Finally there is concern that the GCF is too focused on "private finance" options (through loan guarantees, publicly-provided insurance, or other risk sharing instruments) and thus risks putting too much power into the hands of profit-driven interests. Market failures and distortions by private interests are a significant structural cause of the climate crisis and many countries fear a continued focus on the private market could have the effect of financing projects that are ineffective at confronting climate change but are very effective at transferring public monies into private coffers. These countries and observers will be pushing for the GCF to be primarily funded through public sources (including innovative mechanisms such as Special Drawing Rights and the "Robin Hood Tax").

 

[1] See recent affirmation of the importance of the Bali Action Plan and the Kyoto Protocol at the India-Africa forum, 25 May 2011, (para 7), http://pib.nic.in/newsite/erelease.aspx?relid=72319

[2] Stockholm Environment Institute, “The Implications of International Greenhouse Gas Offsets on Global Climate Mitigation” (March 2011), www.sei-us.org/Publications_PDF/SEI-WorkingPaperUS-1106.pdf

[3] Stockholm Environment Institute, “Assessing the current level of pledges & scale of emission reductions by Annex I Parties in aggregate, AWG-KP In Session Workshop, Bonn, 2. August 2010; and, Kartha, S. “How Accounting Tricks, Loopholes, and Strategic Carbon Banking Could Negate Developed Countries’ Copenhagen Pledges”, Tellus Institute Brown Bag Lunch Series, 10 November 2010.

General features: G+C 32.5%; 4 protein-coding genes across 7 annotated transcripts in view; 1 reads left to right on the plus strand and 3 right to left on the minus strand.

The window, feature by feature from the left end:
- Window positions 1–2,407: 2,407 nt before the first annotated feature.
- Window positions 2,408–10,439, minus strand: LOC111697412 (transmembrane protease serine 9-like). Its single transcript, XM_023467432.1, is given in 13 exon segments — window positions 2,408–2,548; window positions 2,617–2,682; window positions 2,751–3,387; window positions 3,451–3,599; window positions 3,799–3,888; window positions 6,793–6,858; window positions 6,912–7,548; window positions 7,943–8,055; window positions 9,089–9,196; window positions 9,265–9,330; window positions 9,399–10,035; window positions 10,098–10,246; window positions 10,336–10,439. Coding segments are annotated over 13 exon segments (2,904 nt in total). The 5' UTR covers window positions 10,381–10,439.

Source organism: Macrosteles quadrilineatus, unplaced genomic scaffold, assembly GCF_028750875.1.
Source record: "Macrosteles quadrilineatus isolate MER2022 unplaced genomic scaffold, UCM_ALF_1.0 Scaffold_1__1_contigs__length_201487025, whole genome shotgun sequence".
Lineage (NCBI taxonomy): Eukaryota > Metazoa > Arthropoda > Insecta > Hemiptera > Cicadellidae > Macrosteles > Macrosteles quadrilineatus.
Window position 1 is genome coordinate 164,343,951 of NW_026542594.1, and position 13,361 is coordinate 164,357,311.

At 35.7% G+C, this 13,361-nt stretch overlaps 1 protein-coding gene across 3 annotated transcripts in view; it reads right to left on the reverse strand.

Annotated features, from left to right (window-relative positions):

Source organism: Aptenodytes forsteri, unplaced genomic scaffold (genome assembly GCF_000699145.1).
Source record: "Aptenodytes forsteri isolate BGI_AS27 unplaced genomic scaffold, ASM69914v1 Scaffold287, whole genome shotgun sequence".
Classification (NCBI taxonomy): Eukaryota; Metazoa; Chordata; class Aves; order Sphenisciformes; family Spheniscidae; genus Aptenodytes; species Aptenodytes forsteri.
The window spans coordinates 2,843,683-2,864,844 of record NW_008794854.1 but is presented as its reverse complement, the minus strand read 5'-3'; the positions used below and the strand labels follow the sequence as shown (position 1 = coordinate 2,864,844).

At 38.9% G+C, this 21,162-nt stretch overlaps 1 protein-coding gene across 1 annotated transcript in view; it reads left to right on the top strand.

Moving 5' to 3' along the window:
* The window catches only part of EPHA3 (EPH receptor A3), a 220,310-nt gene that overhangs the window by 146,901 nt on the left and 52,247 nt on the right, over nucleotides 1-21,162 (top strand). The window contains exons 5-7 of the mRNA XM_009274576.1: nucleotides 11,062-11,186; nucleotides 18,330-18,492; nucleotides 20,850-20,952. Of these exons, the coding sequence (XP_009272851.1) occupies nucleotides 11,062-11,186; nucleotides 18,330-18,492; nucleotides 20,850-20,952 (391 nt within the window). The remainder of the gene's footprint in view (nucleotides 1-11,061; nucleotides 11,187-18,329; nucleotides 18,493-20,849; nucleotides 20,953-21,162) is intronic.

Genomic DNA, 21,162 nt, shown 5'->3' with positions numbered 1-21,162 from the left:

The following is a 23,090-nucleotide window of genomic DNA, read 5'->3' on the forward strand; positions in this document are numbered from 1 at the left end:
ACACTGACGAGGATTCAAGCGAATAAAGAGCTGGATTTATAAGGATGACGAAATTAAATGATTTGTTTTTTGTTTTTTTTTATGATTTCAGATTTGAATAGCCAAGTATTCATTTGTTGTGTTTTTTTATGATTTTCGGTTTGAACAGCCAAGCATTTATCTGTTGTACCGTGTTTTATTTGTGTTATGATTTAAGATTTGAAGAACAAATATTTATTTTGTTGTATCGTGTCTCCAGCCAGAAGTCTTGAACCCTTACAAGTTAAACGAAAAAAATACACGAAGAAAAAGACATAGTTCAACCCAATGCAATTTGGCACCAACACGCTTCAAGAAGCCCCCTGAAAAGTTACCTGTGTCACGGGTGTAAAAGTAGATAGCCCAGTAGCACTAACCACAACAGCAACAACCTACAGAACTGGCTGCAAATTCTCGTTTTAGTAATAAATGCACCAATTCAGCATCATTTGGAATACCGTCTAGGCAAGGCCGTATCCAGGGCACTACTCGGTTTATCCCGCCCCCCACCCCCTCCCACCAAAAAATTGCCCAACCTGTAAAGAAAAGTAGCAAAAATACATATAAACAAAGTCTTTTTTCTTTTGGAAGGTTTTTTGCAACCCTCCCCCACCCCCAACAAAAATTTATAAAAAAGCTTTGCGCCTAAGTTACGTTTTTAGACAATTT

[4] On Thursday 9 June 2011 according to preliminary schedule.

[5] This is a reference to the objective of the fund from the Cancun outcome document – see Annex III of 1/CP.16, http://unfccc.int/resource/docs/2010/cop16/eng/07a01.pdf#page=2.

Cancun: More Exclusion of Civil Society, More Bad News from Governments

December 8, 2010 ·

I'm commuting to the Cancun climate talks on a bus packed with the Friends of the Earth International delegation and hanger-onners like myself. This morning, when our bus arrived at gigantic Cancun warehouse where climate civil society groups are convening — along with our personal police escort — we were stopped again. This time, the federal police said that the bus that we arrived on didn’t match the license plate of the bus we had arrived on yesterday. In fact, that bus had broken down, so this was a different bus.